• Practiced total data transparency – sharing the good, the bad and the ugly with their team and colleagues.
  • Empowered their supervisors to take crews out of service and buy them lunch even when it was busy to thank them for making progress.
  • Empowered supervisors to instantly put crews that were working against the goal on administrative leave.
  • Started providing hospitals with data on their turnaround times and wall times.

With all the focus on data, EMSA made sure that everyone remembered that each data point represents a real person.

A friend of ours has a granddaughter named Gabriella and told this story to the crews. “She went into cardiac arrest when she was 5 days old. Her dad who had no CPR training was talked through compressions by our call taker in the 911 dispatch center. Crews were on scene in less than four minutes and defibrillated her. She went home from the hospital three days later and has no deficits. We are not doing all of this stuff to beat you up or make your jobs harder, we are doing it for people like Gabriella.”

Increased performance leads to wage increase for EMS

How’d they do?

EMS1 image
EMS1 image

These drops in task time translated to an additional 54-unit hours added back to the system. That’s more than four additional ambulances on the streets for free! They are 110 percent staffed and are turning away applicants. Lost unit hours went from 9 percent of scheduled hours to 1 percent. They have a real-time workload management report designed by FirstWatch that allows them to balance the workload in the system real time.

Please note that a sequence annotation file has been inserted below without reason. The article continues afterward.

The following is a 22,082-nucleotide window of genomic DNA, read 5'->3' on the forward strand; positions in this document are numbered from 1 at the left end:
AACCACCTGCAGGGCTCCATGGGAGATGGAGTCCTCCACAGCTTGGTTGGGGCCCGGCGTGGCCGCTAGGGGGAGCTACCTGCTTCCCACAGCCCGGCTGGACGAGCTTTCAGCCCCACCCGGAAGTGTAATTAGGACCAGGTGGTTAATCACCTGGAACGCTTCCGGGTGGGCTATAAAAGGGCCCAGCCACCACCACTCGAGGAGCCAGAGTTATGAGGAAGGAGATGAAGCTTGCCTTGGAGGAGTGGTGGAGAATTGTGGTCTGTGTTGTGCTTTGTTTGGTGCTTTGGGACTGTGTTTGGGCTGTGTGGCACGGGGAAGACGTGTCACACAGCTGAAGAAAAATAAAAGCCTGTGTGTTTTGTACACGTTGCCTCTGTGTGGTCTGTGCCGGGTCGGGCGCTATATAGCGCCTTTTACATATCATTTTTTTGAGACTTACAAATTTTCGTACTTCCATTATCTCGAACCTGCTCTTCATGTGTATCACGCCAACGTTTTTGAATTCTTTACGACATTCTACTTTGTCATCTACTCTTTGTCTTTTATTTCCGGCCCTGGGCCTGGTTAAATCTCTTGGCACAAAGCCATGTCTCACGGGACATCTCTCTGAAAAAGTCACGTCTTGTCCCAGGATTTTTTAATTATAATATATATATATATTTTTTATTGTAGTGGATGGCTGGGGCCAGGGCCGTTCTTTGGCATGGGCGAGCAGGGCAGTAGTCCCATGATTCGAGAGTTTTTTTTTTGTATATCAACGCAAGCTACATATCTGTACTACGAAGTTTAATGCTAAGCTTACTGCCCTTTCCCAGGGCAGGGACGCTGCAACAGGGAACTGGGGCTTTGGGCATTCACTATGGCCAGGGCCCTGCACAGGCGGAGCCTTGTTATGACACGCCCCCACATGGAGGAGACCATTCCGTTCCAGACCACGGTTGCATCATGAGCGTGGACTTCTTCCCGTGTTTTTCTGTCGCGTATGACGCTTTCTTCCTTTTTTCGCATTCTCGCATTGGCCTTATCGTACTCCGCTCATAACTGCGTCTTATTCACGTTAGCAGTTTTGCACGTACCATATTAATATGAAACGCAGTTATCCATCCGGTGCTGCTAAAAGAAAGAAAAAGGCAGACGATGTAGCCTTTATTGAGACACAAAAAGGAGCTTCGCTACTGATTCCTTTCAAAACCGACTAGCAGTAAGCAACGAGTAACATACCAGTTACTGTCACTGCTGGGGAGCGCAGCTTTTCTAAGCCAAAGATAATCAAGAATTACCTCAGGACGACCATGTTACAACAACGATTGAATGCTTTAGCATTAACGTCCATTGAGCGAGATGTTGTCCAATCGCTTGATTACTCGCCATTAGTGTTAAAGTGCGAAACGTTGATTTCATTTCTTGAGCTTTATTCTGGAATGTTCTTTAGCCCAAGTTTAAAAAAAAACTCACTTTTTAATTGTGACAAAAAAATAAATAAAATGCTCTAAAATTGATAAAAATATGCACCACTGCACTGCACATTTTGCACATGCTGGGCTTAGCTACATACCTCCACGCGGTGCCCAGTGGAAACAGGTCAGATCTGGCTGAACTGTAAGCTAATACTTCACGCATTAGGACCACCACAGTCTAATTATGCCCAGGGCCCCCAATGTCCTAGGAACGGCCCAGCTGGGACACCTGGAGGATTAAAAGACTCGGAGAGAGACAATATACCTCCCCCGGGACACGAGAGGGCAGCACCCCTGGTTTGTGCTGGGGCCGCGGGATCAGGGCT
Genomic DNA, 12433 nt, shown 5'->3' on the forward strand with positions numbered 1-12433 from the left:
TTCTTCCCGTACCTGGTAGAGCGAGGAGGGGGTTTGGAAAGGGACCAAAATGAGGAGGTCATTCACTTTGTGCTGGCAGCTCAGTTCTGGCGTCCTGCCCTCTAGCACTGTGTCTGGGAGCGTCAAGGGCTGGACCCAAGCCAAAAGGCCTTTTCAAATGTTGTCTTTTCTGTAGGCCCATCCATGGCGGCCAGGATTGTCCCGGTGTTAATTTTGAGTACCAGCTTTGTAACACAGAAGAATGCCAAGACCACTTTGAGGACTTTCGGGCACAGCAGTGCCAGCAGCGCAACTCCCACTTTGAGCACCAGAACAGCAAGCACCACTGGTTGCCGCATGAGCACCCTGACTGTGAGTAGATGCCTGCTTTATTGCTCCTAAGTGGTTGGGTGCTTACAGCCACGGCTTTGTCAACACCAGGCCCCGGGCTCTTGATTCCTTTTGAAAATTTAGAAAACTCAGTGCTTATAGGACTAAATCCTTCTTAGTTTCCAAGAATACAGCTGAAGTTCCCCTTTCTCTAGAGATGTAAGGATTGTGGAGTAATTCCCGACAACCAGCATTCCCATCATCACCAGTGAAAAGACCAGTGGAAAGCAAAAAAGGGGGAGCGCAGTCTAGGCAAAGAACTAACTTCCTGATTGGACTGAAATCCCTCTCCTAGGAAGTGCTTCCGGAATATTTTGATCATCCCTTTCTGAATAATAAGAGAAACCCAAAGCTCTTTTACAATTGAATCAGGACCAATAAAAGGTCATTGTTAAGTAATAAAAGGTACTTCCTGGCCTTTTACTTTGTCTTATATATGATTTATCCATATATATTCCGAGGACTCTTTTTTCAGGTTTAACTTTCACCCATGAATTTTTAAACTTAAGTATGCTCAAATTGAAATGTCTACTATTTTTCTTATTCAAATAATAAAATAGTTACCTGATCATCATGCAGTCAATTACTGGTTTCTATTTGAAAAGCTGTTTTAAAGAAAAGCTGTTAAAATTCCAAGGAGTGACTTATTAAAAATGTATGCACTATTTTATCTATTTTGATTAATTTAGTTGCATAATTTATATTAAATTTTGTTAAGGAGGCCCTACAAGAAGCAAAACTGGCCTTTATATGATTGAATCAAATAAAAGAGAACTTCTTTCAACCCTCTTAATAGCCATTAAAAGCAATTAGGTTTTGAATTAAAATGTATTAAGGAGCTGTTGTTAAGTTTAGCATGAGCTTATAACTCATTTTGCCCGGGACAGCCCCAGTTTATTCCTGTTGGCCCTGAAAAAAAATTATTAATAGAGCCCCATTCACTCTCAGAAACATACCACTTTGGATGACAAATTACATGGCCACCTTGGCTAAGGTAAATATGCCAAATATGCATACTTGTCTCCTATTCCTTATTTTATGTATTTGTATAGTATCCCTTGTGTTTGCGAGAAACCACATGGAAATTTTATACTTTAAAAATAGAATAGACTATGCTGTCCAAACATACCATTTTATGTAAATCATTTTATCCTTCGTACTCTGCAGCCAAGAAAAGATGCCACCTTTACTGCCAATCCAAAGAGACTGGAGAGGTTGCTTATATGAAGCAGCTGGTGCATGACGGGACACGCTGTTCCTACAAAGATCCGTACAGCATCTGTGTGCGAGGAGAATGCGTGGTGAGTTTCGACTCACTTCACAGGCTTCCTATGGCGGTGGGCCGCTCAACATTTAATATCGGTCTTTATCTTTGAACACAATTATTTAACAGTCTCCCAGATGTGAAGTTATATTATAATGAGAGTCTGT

They are 1.5 million ahead of budget and turned a significant portion of that into a wage increase for employees, moving them from the bottom 25 percent of the EMS wage market to the top 90 percent. Employee trust went from 3/10 to 8/10. EMSA is now 100 percent staffed, producing the best response time performance in the history of EMSA, and is seeing a record number of applicants for management positions.

These folks have shown that it’s possible to make improvements that pay off financially while helping patients get better service and making things much better for your team. Next, they will be applying the team engagement they have developed and the improvement practices they have hardwired, and focusing them on improving clinical outcomes.

About the author

Heath Wright is the director of operations of EMSA’s Eastern Division. In his role, he is responsible for ensuring performance standards are met in a high-volume, dynamic system. Heath considers empowering frontline leaders, supporting quality initiatives and helping driving cultural change to be among his most exciting and worthwhile challenges. 

Heath received his paramedic license in 1993. Prior to joining the EMSA team in mid-2016, Heath held various leadership roles in large, governmental and hospital-based EMS systems in Texas and New Mexico. He has also worked in rural, fire-based EMS.

Heath has deep experience in project management, data analysis and system status management. He is a quality examiner with the Texas Award for Performance Excellence and is a certified ASQ Black Belt in Lean and Six Sigma principles.